Entrepreneur Dean Mahomed from Bihar pioneered popularity of Indian foods in West

Nowadays Indian cuisine is hugely popular throughout the world. According to the Encyclopedia Britannica, the dish chicken tikka masala is considered to be one of the national dishes of Great Britain. An entry in the encyclopedia notes: “The dish has taken on large cultural significance in Britain. It is widely considered to be one of the country’s national dishes.” But who was the first Indian man to take Indian food to the UK in an effort to popularise it there?

It was a man named Sake Dean Mahomed. That was how the Englishmen spelled the name but we can surmise that the name must have been Shaik Deen Mohammed. However official records mention his name as Sake Dean Mahomed and he too had no qualms in writing his name with that spelling.

He was born in Patna in 1749 and went on to become a traveler, soldier, surgeon, entrepreneur, and one of the earliest immigrants to Europe from India. According to historian and author William Darymple, Dean Mahomed was a charming and sharp witted man.

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Father served in East India Company

Dean Mahomed’s father served in the East India Company’s Bengal army which recruited its soldiers from the regions around West Bengal and Bihar. According to British historian Michael H. Fisher, Dean Mahomed’s father was recruited by Robert Clive himself during a recruitment drive in the town of Buxar in Bihar.

But since his father was often away from home while serving the army, the boy Dean Mahomed grew up in the care of his mother in Patna. One day when he was only 11 years old, news arrived that his father had been killed in a battle.

His father must have been a brave man and the same blood flowed in the veins of Dean Mahomed. He too joined the army of the East India Company as soon as he was old enough to do so. An Anglo-Irish officer by the name of Captain Godfrey Evan Baker became his mentor and guided the career of the active young lad.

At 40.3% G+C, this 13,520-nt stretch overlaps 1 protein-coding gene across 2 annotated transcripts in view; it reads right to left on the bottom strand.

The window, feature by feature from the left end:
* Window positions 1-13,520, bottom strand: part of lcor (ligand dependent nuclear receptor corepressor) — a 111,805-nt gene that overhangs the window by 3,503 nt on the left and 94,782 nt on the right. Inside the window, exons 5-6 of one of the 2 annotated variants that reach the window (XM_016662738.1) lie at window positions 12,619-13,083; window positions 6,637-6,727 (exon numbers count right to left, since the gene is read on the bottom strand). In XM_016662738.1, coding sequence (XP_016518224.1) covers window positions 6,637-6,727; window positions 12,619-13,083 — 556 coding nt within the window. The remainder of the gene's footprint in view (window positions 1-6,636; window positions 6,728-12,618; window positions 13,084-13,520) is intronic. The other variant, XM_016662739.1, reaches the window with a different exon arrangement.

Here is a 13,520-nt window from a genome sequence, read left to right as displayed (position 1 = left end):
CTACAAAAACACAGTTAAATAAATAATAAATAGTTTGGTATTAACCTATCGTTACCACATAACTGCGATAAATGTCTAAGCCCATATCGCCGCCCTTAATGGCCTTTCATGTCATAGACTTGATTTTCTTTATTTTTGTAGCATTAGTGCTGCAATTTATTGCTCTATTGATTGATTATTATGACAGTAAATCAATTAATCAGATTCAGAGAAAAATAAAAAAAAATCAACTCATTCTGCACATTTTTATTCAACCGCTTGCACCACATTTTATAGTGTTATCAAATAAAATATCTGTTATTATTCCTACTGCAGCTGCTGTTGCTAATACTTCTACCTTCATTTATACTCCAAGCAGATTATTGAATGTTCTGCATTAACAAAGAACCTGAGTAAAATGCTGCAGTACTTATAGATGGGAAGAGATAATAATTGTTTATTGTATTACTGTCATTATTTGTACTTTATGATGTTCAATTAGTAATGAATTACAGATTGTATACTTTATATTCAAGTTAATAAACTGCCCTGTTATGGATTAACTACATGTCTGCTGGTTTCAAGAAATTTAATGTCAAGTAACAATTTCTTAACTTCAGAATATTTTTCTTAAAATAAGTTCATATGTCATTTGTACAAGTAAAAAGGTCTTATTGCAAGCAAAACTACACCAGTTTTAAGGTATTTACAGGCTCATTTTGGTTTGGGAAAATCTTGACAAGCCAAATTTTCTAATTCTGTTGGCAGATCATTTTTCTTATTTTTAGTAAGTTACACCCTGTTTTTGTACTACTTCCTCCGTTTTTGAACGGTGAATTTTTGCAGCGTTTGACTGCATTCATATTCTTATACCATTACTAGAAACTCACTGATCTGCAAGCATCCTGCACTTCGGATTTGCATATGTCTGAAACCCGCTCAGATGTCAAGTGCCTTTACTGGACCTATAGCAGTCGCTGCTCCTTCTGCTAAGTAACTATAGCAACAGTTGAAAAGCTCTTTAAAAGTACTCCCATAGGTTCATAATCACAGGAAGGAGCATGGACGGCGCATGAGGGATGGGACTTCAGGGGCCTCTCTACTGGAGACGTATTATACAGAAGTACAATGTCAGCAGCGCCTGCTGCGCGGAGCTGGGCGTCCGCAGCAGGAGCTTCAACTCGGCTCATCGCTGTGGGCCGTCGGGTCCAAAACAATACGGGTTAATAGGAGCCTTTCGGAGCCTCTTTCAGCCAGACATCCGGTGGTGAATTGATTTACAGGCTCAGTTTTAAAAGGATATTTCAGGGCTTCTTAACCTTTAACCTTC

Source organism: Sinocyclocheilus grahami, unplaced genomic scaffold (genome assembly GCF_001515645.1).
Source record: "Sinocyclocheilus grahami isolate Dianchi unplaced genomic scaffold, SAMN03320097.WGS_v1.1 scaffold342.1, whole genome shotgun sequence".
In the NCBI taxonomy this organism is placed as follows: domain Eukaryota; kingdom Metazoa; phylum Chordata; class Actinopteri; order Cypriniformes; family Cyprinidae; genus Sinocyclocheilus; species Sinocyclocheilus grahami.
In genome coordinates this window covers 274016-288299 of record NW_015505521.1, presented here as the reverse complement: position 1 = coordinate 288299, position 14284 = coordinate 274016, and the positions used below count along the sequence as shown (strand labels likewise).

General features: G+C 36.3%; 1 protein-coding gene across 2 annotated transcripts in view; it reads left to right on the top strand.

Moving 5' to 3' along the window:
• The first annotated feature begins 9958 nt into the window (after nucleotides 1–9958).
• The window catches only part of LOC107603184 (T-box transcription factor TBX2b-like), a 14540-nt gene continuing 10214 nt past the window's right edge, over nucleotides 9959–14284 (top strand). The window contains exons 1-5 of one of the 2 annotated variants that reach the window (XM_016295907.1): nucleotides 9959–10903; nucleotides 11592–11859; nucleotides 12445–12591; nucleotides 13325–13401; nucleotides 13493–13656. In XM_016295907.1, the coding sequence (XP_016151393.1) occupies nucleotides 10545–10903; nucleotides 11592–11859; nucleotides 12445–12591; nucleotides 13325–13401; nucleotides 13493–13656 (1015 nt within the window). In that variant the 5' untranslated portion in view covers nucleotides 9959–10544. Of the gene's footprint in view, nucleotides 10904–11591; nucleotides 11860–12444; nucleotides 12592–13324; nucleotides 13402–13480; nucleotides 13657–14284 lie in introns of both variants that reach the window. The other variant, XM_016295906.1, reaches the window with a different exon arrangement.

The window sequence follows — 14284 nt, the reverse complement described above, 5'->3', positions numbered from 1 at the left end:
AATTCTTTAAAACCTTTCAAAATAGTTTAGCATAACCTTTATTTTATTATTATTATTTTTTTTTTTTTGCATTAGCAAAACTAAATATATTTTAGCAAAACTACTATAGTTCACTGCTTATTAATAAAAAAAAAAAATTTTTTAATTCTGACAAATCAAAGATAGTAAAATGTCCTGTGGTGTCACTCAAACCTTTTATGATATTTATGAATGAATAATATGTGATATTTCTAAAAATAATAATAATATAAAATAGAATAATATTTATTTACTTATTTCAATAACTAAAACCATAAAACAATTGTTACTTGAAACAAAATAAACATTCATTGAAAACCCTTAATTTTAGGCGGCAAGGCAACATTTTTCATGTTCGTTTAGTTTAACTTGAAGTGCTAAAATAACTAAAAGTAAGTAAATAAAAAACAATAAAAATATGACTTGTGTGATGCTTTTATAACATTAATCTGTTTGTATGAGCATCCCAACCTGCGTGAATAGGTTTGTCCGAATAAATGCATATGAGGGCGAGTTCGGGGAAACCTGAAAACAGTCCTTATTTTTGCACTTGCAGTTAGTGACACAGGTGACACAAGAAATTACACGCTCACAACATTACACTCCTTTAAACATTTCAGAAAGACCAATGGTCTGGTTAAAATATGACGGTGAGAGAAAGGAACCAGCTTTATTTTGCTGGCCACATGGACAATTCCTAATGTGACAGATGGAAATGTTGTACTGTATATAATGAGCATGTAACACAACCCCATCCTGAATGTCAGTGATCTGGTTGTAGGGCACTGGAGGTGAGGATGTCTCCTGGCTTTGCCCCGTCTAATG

The duo formed an unusual but firm partnership and there existed a strong bond between the two. Finally when Captain Baker retired from the army in 1782, Dean Mahomed also resigned his job and went off to Ireland with his friend and mentor. Dean Mahomed’s energetic and restless nature now compelled him to try his hand at many occupations.

Opened an eatery in London

In 1784 Dean Mahomed settled in the town of Cork in Ireland and married a local girl there by the name of Jane Daly. After a while Dean Mahomed had the idea of opening an Indian restaurant in the UK. He moved to London and opened an eatery which was named Hindustanee Coffee House in George Street in central London.

The restaurant offered its customers the experience of smoking a Hookah and tasting authentic Indian dishes prepared by the top chefs of India. The restaurant also provided a home delivery service.

But although it got off to a bright start, after one year the business ran into financial difficulties and by the end of the second year it was forced to close down. After this, for the next 80 years there was no Indian eatery in London according to an article in the Friday Times. In the 20th century they began coming up again with the opening of the Salut-e-Hind in Holborn in 1911 followed by The Kohinoor in Roper street and Curry Cafe in Commercial street in the 1920s.

Started a shampoo cum massage center

But the closure of the Hindustanee Coffee House did not dampen Deen Mahomed’s enthusiasm. He now started a shampoo and head massage service (champi as it is known in India). This was the first ever seen in any European country. The building was located on the seafront and the Englishmen were offered therapeutic baths, shampooing and massage with Indian hair oils.

Dean Mahomed’s wife Jane supervised the ladies section and the venture became a big success. The therapeutic effect of the hair massage with oil was recognised when hospitals began referring their patients to him. He became the official “shampooing surgeon” to King George IV.

But unfortunately in his case, fame did not go hand in hand with fortune and once again he ran into financial problems. He wrote a book about his experiences. In this too he was a pioneer. He was the first Indian to publish a book in England. But after all this, his health began failing and he passed away at the early age of 32.

Several tributes to Mahomed’s legacy have taken place even in the 21st century. On 29th September 2005 the City of Westminster unveiled a plaque commemorating the opening of the Hindoostane Coffee House. On 15th January 2019, Google recognised Sake Dean Mahomed with a Google Doodle on its main page.

But perhaps the greatest acknowledgement has come from the people of the world, namely every person who now loves Indian cuisine. They may not know that it was first popularised in the west by Sake Dean Mahomed but he is now recognised as an entrepreneur with courage and vision.

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